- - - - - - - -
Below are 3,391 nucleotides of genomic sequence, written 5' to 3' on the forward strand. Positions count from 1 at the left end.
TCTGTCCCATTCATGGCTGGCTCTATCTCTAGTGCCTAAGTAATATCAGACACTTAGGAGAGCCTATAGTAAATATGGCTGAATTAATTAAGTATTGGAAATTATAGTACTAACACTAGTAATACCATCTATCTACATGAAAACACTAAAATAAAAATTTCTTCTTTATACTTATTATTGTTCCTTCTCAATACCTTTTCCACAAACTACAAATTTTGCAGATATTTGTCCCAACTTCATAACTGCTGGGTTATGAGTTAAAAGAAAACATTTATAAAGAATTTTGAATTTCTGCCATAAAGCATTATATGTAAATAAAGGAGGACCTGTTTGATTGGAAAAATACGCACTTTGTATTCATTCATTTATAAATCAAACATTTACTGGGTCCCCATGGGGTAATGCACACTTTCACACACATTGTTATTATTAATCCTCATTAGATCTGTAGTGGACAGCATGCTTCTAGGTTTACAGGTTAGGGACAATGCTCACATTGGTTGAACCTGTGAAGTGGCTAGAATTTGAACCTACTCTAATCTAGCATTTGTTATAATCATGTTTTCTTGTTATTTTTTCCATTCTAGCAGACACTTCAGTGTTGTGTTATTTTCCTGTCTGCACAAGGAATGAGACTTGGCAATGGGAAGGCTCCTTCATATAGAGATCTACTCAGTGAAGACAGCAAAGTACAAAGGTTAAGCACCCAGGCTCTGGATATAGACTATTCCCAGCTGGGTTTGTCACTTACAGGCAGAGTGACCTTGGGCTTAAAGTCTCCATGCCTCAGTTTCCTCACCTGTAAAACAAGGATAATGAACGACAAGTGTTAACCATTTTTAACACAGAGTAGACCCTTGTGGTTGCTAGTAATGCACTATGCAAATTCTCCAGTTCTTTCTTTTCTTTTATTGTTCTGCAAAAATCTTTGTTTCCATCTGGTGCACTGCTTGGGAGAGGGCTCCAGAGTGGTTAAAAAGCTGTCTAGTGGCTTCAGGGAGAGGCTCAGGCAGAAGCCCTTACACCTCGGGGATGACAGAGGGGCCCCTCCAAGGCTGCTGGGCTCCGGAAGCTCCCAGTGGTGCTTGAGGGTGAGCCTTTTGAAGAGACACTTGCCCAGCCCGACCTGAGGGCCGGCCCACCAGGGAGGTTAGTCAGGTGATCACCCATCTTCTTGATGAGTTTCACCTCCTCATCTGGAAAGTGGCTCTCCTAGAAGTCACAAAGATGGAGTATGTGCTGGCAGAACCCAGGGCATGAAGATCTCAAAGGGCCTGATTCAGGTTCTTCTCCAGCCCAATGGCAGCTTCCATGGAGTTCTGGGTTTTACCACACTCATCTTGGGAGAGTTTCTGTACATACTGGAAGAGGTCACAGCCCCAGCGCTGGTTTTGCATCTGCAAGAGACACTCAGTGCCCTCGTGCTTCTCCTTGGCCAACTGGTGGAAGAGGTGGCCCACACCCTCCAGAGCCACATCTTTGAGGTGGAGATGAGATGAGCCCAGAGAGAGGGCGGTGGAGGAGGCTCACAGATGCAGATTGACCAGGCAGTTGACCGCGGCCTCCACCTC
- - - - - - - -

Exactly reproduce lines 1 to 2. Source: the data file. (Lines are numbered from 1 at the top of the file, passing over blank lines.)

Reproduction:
Below are 3,391 nucleotides of genomic sequence, written 5' to 3' on the forward strand. Positions count from 1 at the left end.
TCTGTCCCATTCATGGCTGGCTCTATCTCTAGTGCCTAAGTAATATCAGACACTTAGGAGAGCCTATAGTAAATATGGCTGAATTAATTAAGTATTGGAAATTATAGTACTAACACTAGTAATACCATCTATCTACATGAAAACACTAAAATAAAAATTTCTTCTTTATACTTATTATTGTTCCTTCTCAATACCTTTTCCACAAACTACAAATTTTGCAGATATTTGTCCCAACTTCATAACTGCTGGGTTATGAGTTAAAAGAAAACATTTATAAAGAATTTTGAATTTCTGCCATAAAGCATTATATGTAAATAAAGGAGGACCTGTTTGATTGGAAAAATACGCACTTTGTATTCATTCATTTATAAATCAAACATTTACTGGGTCCCCATGGGGTAATGCACACTTTCACACACATTGTTATTATTAATCCTCATTAGATCTGTAGTGGACAGCATGCTTCTAGGTTTACAGGTTAGGGACAATGCTCACATTGGTTGAACCTGTGAAGTGGCTAGAATTTGAACCTACTCTAATCTAGCATTTGTTATAATCATGTTTTCTTGTTATTTTTTCCATTCTAGCAGACACTTCAGTGTTGTGTTATTTTCCTGTCTGCACAAGGAATGAGACTTGGCAATGGGAAGGCTCCTTCATATAGAGATCTACTCAGTGAAGACAGCAAAGTACAAAGGTTAAGCACCCAGGCTCTGGATATAGACTATTCCCAGCTGGGTTTGTCACTTACAGGCAGAGTGACCTTGGGCTTAAAGTCTCCATGCCTCAGTTTCCTCACCTGTAAAACAAGGATAATGAACGACAAGTGTTAACCATTTTTAACACAGAGTAGACCCTTGTGGTTGCTAGTAATGCACTATGCAAATTCTCCAGTTCTTTCTTTTCTTTTATTGTTCTGCAAAAATCTTTGTTTCCATCTGGTGCACTGCTTGGGAGAGGGCTCCAGAGTGGTTAAAAAGCTGTCTAGTGGCTTCAGGGAGAGGCTCAGGCAGAAGCCCTTACACCTCGGGGATGACAGAGGGGCCCCTCCAAGGCTGCTGGGCTCCGGAAGCTCCCAGTGGTGCTTGAGGGTGAGCCTTTTGAAGAGACACTTGCCCAGCCCGACCTGAGGGCCGGCCCACCAGGGAGGTTAGTCAGGTGATCACCCATCTTCTTGATGAGTTTCACCTCCTCATCTGGAAAGTGGCTCTCCTAGAAGTCACAAAGATGGAGTATGTGCTGGCAGAACCCAGGGCATGAAGATCTCAAAGGGCCTGATTCAGGTTCTTCTCCAGCCCAATGGCAGCTTCCATGGAGTTCTGGGTTTTACCACACTCATCTTGGGAGAGTTTCTGTACATACTGGAAGAGGTCACAGCCCCAGCGCTGGTTTTGCATCTGCAAGAGACACTCAGTGCCCTCGTGCTTCTCCTTGGCCAACTGGTGGAAGAGGTGGCCCACACCCTCCAGAGCCACATCTTTGAGGTGGAGATGAGATGAGCCCAGAGAGAGGGCGGTGGAGGAGGCTCACAGATGCAGATTGACCAGGCAGTTGACCGCGGCCTCCACCTC